Can I reduce my risk of dementia?

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Expert reviewer Professor Graham Stokes, Bupa Global Director of Dementia Care
Next review due September 2020

Some risk factors for dementia are unavoidable. But many aren’t. Here we tell you what you and your family can do to reduce your risk of developing dementia later in life.

This includes eating well, keeping a healthy weight, being physically active and avoiding smoking. Making these changes should also help you to avoid other health conditions, such as diabetes and high blood pressure (hypertension), which can also be linked to dementia.

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Diet and your weight

The good news is that following a diet to reduce your risk of dementia will also help to reduce your risk of other diseases. This includes heart disease and stroke. The advice is the same:

  • more fruit and vegetables
  • more fish, especially oily fish
  • more wholegrain cereals
  • less saturated fat from red meat and dairy products
  • less sugar and processed food
  • less salt

Try to eat at least five portions of fruit and vegetables a day, and at least two portions of fish a week. At least one portion of fish should be oily fish, such as salmon or mackerel.

Alcohol isn’t generally a risk factor for dementia, although some studies have linked it to vascular dementia. But, to stay healthy, it’s still a good idea to stick within the recommended limits of no more than 14 units a week. That works out as around six regular glasses of wine or six pints of beer.

For more information about diet, see our section on Healthy eating.

To help reduce your risk of dementia, it’s best to keep your weight within normal limits for your height. Being very overweight in middle age is particularly linked to dementia risk. But being underweight can also increase your risk.

The easiest way to find out if your weight is within the normal range is to measure your body mass index.

If you’re watching your weight, following the healthy eating guidelines in this section will help. Use food labelling to help you pick out low fat and sugar varieties. Take care to avoid or limit high-calorie foods, such as fried food, biscuits and sweets. Sugary drinks are also a source of calories without nutritional benefits.

For more advice, see our information on Keeping to a healthy weight.

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Making changes

It’s not always easy, changing the habits of a lifetime. But think about the benefits – a whole host of diseases and conditions can be affected by the way we live. More immediately, you’re bound to feel fitter if you eat healthily, get enough exercise and don’t smoke.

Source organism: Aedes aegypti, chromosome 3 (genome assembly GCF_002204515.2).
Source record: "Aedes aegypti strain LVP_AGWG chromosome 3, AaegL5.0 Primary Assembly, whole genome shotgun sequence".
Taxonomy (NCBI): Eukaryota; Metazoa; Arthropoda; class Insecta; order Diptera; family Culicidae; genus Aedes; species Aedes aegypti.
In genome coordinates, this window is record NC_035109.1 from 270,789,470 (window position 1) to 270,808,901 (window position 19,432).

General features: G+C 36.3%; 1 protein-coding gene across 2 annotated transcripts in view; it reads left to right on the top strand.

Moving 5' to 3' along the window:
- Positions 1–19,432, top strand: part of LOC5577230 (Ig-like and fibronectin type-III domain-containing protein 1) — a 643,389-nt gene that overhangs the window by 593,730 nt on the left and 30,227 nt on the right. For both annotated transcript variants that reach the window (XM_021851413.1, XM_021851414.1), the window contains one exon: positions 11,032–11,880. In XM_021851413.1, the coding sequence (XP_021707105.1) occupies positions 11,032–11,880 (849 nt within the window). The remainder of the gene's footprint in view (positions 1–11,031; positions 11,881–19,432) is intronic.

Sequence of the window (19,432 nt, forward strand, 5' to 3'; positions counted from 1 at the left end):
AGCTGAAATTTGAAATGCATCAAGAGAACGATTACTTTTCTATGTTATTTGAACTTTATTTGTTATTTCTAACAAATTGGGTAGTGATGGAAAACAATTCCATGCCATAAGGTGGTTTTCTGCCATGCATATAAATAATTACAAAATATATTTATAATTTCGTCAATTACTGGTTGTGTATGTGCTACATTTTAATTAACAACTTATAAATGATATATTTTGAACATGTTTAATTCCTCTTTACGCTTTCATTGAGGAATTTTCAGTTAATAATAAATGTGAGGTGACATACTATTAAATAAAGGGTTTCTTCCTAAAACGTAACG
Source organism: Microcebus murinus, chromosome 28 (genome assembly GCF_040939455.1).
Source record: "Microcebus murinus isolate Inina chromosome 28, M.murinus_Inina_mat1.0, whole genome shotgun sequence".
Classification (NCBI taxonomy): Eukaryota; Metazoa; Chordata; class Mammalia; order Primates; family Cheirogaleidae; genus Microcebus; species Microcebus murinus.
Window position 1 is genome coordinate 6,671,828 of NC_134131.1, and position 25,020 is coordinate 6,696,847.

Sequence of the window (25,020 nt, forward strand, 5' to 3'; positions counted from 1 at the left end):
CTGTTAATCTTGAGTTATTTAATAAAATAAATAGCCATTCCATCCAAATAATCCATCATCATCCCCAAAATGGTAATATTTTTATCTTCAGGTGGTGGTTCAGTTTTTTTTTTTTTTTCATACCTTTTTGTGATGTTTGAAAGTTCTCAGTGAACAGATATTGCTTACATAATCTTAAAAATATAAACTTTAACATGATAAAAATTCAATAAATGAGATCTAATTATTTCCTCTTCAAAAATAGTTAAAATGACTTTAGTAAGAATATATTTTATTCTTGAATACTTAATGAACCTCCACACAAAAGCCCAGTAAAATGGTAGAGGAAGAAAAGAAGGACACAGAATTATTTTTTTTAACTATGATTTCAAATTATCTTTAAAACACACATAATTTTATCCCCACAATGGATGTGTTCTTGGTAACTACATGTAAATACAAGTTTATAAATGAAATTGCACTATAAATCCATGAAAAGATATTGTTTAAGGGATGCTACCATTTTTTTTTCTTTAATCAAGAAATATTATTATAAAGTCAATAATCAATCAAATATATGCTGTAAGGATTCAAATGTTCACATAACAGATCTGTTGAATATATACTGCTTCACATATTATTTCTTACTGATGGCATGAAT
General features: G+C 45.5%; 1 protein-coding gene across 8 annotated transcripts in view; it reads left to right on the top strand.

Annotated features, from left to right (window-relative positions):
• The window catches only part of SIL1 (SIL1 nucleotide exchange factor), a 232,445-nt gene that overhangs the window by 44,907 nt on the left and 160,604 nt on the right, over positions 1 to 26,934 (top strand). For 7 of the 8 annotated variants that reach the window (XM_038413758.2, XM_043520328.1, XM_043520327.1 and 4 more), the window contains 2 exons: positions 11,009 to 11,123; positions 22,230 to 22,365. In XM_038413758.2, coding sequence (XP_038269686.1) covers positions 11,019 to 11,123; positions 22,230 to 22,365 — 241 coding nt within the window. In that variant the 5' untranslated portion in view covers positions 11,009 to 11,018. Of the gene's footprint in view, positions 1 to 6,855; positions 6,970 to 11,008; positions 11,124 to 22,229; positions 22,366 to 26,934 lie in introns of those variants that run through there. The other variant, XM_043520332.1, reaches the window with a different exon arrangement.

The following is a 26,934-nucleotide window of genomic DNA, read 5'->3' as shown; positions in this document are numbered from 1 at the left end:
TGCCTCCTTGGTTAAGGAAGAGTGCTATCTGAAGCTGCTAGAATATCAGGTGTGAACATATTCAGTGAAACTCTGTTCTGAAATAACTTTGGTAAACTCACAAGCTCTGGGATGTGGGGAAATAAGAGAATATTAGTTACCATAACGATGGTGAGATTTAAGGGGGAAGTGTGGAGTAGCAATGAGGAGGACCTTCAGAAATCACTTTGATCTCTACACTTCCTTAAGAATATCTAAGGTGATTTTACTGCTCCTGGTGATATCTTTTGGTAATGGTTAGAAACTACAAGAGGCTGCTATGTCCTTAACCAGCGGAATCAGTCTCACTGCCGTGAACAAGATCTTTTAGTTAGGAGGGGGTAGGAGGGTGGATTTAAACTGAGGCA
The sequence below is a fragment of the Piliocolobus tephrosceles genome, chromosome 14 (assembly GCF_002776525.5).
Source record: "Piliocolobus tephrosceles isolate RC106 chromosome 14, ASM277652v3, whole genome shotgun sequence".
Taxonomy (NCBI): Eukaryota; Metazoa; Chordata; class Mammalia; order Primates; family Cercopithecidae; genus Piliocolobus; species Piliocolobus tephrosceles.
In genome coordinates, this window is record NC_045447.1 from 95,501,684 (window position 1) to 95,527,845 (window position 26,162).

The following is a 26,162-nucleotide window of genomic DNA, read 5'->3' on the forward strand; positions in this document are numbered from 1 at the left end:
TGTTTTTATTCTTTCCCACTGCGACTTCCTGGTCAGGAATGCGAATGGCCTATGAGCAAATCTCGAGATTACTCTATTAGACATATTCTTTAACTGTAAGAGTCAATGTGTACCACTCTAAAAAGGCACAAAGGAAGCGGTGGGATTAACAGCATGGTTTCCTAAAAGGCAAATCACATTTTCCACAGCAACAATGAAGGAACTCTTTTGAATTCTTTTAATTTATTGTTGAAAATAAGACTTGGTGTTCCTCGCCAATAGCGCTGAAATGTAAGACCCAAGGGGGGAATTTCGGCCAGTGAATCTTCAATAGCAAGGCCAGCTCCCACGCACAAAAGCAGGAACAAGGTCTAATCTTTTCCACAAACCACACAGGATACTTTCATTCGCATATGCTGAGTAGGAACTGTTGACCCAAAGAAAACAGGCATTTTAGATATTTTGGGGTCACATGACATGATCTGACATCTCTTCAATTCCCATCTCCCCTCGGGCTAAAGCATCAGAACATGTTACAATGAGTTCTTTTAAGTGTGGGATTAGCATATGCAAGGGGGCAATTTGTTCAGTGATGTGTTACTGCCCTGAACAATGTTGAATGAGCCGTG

The same lifestyle changes that can help to prevent cancer, heart disease, high blood pressure and diabetes could also reduce your risk of dementia later in life. What’s more, preventing other major health problems could further help to reduce your dementia risk. This is because heart disease, stroke, high blood pressure and diabetes are also risk factors for dementia.

Getting used to a new way of living can be hard, but support from friends and family can help. Why not pledge to make changes together? It can be easier to break bad habits if there are a few of you pulling together. Family meal planning will also be easier if you’re all following the same general guidelines. And if you have children, you’ll be getting them used to healthy eating early in life.

While no one can guarantee that healthy living will definitely prevent any illness, including dementia, taking these steps can help. Doctors now think that the more of these lifestyle changes you can make, the more you will reduce your risk.


Regular physical activity is strongly linked to brain health. As well as helping to reduce the risk of dementia, exercise can improve your mood and prevent mental health problems such as depression. And mid-life depression may increase risk of dementia later in life.

It’s easier to exercise regularly if you build it into your daily life. Exercise doesn’t just mean sport. Housework, gardening and walking all count. Even just using the stairs instead of taking the lift can help.

Of course, sport can be fun and involve the whole family. It can also help to get you out and meeting people. Being lonely and socially isolated can also increase dementia risk.

For more ideas, see our tips on Getting started with exercise.

Stopping smoking

You don’t need us to tell you that smoking is bad for you. But you may not have thought about its effect on your brain. Smoking narrows the blood vessels, reducing blood flow to all the body organs, including the brain. It increases the risk of blood clots, strokes and vascular dementia.

Stopping smoking is hard, but there is plenty of help out there. See our information on The effects of smoking for advice on how to quit and where to find help.

Keeping mentally active

There isn’t a great deal of proof that particular types of ‘brain training’ could stop dementia developing. But it’s accepted that keeping mentally active is good for your brain. So, crosswords and other puzzles, learning a new skill or language will all help to keep you mentally agile. They may help to keep your brain healthy in older age.

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  • Reviewed by Graham Pembrey, Lead Health Editor, Bupa Health Content Team, September 2017
    Expert reviewer Professor Graham Stokes, Bupa Global Director of Dementia Care
    Next review due September 2020